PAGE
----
We are very excited to announce the arrival of four Capybaras who arrived from Paris Zoological Park this week!
Our male Capybara, Guarani and three females, Vara, Guara and Iapa have just recently been moved into their new home near the entrance to the Zoo and are settling in well.
The Capybara is the world’s largest rodent and they share similar features with rats, mice and Guinea pigs, such as their ever-growing front teeth. One of their notable features is their partially webbed feet, making the Capybara excellent swimmers!
You can easily tell the difference between a male and female Capybara - just look for the scent gland found on the nose of a male Capybara. This bump is called a morillo and is used as a way of sending out a chemical signal, particularly during breeding season.
Although Capybaras are not endangered, their populations have been affected by hunting and habitat loss. Capybaras are native to Central America and South America with many other animals sharing nearby habitats, such as the Golden Lion Tamarins and the Cotton-Top Tamarins which are listed as endangered by the IUCN.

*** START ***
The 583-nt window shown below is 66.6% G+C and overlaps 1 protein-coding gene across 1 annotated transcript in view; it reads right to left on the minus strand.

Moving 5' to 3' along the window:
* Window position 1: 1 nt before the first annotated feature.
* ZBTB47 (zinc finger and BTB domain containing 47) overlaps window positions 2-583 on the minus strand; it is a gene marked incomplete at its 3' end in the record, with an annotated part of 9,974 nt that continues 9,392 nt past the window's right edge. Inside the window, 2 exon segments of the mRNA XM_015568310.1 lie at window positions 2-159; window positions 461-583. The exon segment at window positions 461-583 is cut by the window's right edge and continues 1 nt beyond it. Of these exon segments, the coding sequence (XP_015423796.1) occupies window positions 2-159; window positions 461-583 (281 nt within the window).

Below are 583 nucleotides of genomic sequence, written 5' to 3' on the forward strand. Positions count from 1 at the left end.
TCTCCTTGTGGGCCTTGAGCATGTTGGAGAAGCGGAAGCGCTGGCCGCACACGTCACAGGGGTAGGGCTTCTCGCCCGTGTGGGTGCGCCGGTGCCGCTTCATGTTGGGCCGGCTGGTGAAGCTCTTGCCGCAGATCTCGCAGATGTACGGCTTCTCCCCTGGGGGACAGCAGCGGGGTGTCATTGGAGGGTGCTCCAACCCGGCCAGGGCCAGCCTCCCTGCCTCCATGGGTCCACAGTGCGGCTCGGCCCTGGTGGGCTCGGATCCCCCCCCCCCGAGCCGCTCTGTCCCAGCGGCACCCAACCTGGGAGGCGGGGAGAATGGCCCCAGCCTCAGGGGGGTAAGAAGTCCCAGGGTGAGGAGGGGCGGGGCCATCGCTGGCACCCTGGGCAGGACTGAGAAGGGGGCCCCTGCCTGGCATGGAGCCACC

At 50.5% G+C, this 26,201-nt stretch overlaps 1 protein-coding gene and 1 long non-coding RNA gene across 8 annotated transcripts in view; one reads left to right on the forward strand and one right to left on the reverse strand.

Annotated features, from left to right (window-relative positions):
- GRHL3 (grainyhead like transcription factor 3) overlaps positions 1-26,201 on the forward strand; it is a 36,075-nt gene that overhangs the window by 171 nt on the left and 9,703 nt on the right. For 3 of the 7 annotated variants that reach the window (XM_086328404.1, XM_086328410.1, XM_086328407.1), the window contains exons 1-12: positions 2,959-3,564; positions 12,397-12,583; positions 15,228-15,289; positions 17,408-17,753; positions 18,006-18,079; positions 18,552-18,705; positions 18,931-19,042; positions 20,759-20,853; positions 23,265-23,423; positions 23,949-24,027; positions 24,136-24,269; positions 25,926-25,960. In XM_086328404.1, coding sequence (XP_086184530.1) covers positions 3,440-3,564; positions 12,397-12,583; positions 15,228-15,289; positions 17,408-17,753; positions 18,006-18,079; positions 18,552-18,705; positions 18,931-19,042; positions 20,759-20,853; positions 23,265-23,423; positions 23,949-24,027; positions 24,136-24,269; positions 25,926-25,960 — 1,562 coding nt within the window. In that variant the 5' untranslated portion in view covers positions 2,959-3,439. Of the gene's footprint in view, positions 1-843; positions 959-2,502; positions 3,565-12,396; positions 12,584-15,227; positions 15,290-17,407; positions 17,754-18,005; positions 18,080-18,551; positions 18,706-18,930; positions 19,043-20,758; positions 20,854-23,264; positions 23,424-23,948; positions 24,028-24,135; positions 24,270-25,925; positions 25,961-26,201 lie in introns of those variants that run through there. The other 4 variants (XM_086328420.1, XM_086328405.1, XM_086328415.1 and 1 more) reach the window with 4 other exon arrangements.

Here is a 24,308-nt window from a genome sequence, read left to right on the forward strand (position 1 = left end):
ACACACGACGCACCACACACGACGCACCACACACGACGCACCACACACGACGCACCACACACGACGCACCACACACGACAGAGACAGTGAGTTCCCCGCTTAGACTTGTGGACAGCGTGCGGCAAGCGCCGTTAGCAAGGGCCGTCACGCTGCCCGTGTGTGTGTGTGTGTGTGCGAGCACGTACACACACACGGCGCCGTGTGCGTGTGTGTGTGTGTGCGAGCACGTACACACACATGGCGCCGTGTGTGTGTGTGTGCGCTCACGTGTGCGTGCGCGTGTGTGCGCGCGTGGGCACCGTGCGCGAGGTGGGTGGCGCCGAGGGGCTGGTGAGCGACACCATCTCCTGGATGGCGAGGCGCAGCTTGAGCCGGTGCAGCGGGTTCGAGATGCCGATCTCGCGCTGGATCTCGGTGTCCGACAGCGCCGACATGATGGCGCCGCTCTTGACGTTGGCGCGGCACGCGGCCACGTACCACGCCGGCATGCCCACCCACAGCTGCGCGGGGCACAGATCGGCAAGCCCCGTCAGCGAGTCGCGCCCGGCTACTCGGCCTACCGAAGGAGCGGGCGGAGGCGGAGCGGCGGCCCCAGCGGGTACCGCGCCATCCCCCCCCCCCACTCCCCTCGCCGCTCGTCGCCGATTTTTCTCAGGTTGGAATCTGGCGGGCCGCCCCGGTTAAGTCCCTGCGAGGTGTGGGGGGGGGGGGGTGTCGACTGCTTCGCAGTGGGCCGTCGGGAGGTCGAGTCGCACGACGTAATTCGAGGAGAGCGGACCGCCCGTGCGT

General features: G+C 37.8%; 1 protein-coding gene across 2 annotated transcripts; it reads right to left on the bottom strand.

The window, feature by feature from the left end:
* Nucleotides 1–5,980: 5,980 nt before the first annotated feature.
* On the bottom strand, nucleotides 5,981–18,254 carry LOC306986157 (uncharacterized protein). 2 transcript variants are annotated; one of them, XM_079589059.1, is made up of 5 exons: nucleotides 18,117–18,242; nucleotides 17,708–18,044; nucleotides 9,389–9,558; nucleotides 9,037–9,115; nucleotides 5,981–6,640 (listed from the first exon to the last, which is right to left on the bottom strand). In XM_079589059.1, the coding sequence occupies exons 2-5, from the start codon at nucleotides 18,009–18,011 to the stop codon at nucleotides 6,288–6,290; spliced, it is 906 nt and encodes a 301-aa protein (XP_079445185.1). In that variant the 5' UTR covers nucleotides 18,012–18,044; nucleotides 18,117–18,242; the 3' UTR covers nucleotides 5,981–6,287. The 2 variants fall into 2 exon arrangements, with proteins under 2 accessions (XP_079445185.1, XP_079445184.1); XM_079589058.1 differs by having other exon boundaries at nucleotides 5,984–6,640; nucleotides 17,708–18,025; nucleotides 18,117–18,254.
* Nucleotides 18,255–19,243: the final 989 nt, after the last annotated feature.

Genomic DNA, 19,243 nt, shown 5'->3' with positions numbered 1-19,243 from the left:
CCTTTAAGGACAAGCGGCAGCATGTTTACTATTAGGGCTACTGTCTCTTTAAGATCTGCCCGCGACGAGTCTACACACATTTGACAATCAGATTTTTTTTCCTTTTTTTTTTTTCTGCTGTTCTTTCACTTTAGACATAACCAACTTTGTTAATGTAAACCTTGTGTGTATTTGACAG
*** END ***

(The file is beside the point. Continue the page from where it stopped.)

Wellington Zoo actively supports a range of both local and global conservation projects to help save animals that live in the same home range as Capybara. We have partnered with organizations such as Associatcão Mico-Leão-Dourado (AMLD) in Rio de Janeiro, Brazil to save the Golden Lion Tamarin, as well as Proyecto Titi in Colombia, to monitor wild populations of Cotton Top Tamarins.
Good zoos work together with field conservation projects to help local communities to save animals in their home range. We then share those stories with all of you so we all know how we can help to save animals in the wild
If you’re out and about the Zoo these school holidays, make sure you say hi to our Capybaras and learn all about these charismatic animals and how we can protect their habitat in the wild.
Did you know?
The Capybara is a semi-aquatic mammal and is found predominantly near ponds, rivers or lakes throughout southern Central America and northern South America. They love water and can stay submerged for up to five minutes!
Capybaras are herbivores, eating mostly grass, water plants and vegetables, as well as fruit and tree bark. They are also a herd species, which means they are a very social animal.